As ESOMAR Foundation we organised a special session for NGO’s to attend Congress on Tuesday, Sept 10th – first of all to listen to the Congress Social research session – The Public Superheroes – then participate in a workshop, followed by the Making a Difference presentations and Awards.
So – a great opportunity for Charities to see 7 great case studies on how research is used in the not-for-profit sector, and to discuss their specific research ‘issues’ with us. The ones who accepted our invitation were a mix of local and international representatives from local and international charities and organisations.
The purpose of the workshop was two-fold, firstly to understand the research issues of NGOs’ and secondly to work out how we, as ESOMAR Foundation, could help. And, as always the results were unexpected and fascinating! First of all, we learned that their main issue is communication – though there are some research gaps that we could definitely help them to change the culture quickly.
We learned how difficult it is to change culture quickly – even armed with great research. How it works better to start with examples that people can identify with – rather than trying to stretch them too far. So if you want to change traditional attitudes to girl’s opportunities (education/marriage etc) sometimes it works to start with more general stories about children’s aspirations including boys. A great example was a story about a boy whose father was a wrestler and wanted the boy to follow in his steps – but the boy wanted to be a ballet dancer. Drawing parallels between the skills required for both jobs (agility, strength, balance, etc.) made people think and resonated better than a story about a girl who wanted to be a lawyer.
Or changing the emphasis of Family Planning communications onto men rather than women – the benefits to them – spend more time with your children when they need you, have more resources for each child, it’s better for your wife not to have a baby every year, etc. – works better than communicating to women.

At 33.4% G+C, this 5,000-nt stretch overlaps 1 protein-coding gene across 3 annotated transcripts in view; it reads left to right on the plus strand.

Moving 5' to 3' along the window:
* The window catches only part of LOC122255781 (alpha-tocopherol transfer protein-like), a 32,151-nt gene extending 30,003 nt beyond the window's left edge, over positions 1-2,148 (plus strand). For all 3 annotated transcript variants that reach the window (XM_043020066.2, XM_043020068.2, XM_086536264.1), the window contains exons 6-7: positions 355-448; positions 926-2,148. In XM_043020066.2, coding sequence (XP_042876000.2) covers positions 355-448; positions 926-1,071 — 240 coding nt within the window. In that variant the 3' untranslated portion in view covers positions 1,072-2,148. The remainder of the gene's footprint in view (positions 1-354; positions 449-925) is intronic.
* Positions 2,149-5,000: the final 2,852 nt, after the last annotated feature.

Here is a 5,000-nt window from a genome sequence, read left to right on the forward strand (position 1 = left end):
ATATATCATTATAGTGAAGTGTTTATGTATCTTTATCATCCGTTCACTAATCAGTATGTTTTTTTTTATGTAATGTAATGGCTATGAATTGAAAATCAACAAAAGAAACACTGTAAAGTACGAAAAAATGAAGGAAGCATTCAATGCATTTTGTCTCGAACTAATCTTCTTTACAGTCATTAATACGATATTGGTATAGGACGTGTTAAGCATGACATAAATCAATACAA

Or if you want to restore a beautiful garden/park – rather than emphasising sentimental memories of time spent there as children – get people to think about how they would feel if it became a multi-story car-park.
So lesson number one – if you want breakthrough – it sometimes works to be shocking – turn something on its head – do the opposite of the expected.
If you are trying to maintain interest over the long term – for example, those affected by the Rwandan genocide are still affected decades later – particularly with mental health issues – perhaps you can tap into current trends in the UK.
We also discussed and shared with delegates – the work that System 1 has done which shows that Charity Advertised is mostly ineffective – because donors/NGO workers demand messages when what is required is emotion.
From the side of research issues – particularly in developing markets there is a shortage of research capacity – by training individuals as quant and particularly qual interviewers we can benefit NGOs’ and the also give skills to individuals to develop their work and career opportunities. In particular, those who have experienced the problem (homelessness, domestic violence, mental health problems, etc) are frequently the best people to interview/mentor those suffering currently. So we think we will develop a peer-research training system/qualification. It could be of benefit to so many people everywhere. (After all, I believe that everyone should have research skills!)
We had an excellent discussion – everyone learned a lot – and were further inspired by the Making a Difference award-winning presentations.
Author: Phyllis Macfarlane, ESOMAR Foundation Founding Board Member